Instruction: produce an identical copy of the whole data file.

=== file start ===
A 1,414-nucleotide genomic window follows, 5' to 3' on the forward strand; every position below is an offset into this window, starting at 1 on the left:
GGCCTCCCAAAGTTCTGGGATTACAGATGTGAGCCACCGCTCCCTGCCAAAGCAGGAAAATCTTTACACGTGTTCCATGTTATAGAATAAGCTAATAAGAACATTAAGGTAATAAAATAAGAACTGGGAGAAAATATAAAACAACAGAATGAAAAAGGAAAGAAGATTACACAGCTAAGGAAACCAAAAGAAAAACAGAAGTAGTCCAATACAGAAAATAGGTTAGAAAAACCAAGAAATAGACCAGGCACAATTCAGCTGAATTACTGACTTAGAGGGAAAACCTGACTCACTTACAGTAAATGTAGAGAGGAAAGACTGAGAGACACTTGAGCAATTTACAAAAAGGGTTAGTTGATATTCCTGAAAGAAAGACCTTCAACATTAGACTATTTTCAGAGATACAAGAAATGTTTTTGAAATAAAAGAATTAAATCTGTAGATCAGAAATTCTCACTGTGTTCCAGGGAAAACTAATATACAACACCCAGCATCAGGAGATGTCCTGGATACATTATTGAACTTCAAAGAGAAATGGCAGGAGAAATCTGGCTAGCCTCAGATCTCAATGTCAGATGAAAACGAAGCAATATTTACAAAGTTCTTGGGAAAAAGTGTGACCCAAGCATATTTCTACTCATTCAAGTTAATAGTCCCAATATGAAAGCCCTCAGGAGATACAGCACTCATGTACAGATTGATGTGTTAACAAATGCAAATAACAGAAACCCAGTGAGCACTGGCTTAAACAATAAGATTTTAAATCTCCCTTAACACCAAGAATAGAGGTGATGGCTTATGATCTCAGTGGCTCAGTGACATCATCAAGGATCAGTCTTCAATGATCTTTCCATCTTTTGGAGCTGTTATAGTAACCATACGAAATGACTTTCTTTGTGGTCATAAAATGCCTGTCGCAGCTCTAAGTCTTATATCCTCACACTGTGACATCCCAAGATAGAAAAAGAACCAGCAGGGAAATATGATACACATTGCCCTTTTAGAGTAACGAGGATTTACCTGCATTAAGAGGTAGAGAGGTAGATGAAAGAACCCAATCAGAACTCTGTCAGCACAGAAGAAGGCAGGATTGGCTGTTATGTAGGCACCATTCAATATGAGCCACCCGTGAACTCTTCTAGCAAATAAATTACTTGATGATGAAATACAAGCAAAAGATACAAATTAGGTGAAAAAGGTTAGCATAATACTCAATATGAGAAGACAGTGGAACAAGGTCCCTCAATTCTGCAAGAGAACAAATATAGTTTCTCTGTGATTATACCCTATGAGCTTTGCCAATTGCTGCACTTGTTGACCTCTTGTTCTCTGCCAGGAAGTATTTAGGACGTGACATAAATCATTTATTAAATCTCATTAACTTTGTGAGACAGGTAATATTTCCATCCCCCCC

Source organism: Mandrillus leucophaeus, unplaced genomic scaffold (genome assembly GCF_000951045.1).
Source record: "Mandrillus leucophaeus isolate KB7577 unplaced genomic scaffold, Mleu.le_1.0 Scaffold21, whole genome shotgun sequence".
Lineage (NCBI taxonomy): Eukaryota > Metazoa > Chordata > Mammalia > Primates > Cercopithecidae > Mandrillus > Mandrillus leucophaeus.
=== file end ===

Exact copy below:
A 1,414-nucleotide genomic window follows, 5' to 3' on the forward strand; every position below is an offset into this window, starting at 1 on the left:
GGCCTCCCAAAGTTCTGGGATTACAGATGTGAGCCACCGCTCCCTGCCAAAGCAGGAAAATCTTTACACGTGTTCCATGTTATAGAATAAGCTAATAAGAACATTAAGGTAATAAAATAAGAACTGGGAGAAAATATAAAACAACAGAATGAAAAAGGAAAGAAGATTACACAGCTAAGGAAACCAAAAGAAAAACAGAAGTAGTCCAATACAGAAAATAGGTTAGAAAAACCAAGAAATAGACCAGGCACAATTCAGCTGAATTACTGACTTAGAGGGAAAACCTGACTCACTTACAGTAAATGTAGAGAGGAAAGACTGAGAGACACTTGAGCAATTTACAAAAAGGGTTAGTTGATATTCCTGAAAGAAAGACCTTCAACATTAGACTATTTTCAGAGATACAAGAAATGTTTTTGAAATAAAAGAATTAAATCTGTAGATCAGAAATTCTCACTGTGTTCCAGGGAAAACTAATATACAACACCCAGCATCAGGAGATGTCCTGGATACATTATTGAACTTCAAAGAGAAATGGCAGGAGAAATCTGGCTAGCCTCAGATCTCAATGTCAGATGAAAACGAAGCAATATTTACAAAGTTCTTGGGAAAAAGTGTGACCCAAGCATATTTCTACTCATTCAAGTTAATAGTCCCAATATGAAAGCCCTCAGGAGATACAGCACTCATGTACAGATTGATGTGTTAACAAATGCAAATAACAGAAACCCAGTGAGCACTGGCTTAAACAATAAGATTTTAAATCTCCCTTAACACCAAGAATAGAGGTGATGGCTTATGATCTCAGTGGCTCAGTGACATCATCAAGGATCAGTCTTCAATGATCTTTCCATCTTTTGGAGCTGTTATAGTAACCATACGAAATGACTTTCTTTGTGGTCATAAAATGCCTGTCGCAGCTCTAAGTCTTATATCCTCACACTGTGACATCCCAAGATAGAAAAAGAACCAGCAGGGAAATATGATACACATTGCCCTTTTAGAGTAACGAGGATTTACCTGCATTAAGAGGTAGAGAGGTAGATGAAAGAACCCAATCAGAACTCTGTCAGCACAGAAGAAGGCAGGATTGGCTGTTATGTAGGCACCATTCAATATGAGCCACCCGTGAACTCTTCTAGCAAATAAATTACTTGATGATGAAATACAAGCAAAAGATACAAATTAGGTGAAAAAGGTTAGCATAATACTCAATATGAGAAGACAGTGGAACAAGGTCCCTCAATTCTGCAAGAGAACAAATATAGTTTCTCTGTGATTATACCCTATGAGCTTTGCCAATTGCTGCACTTGTTGACCTCTTGTTCTCTGCCAGGAAGTATTTAGGACGTGACATAAATCATTTATTAAATCTCATTAACTTTGTGAGACAGGTAATATTTCCATCCCCCCC

Source organism: Mandrillus leucophaeus, unplaced genomic scaffold (genome assembly GCF_000951045.1).
Source record: "Mandrillus leucophaeus isolate KB7577 unplaced genomic scaffold, Mleu.le_1.0 Scaffold21, whole genome shotgun sequence".
Lineage (NCBI taxonomy): Eukaryota > Metazoa > Chordata > Mammalia > Primates > Cercopithecidae > Mandrillus > Mandrillus leucophaeus.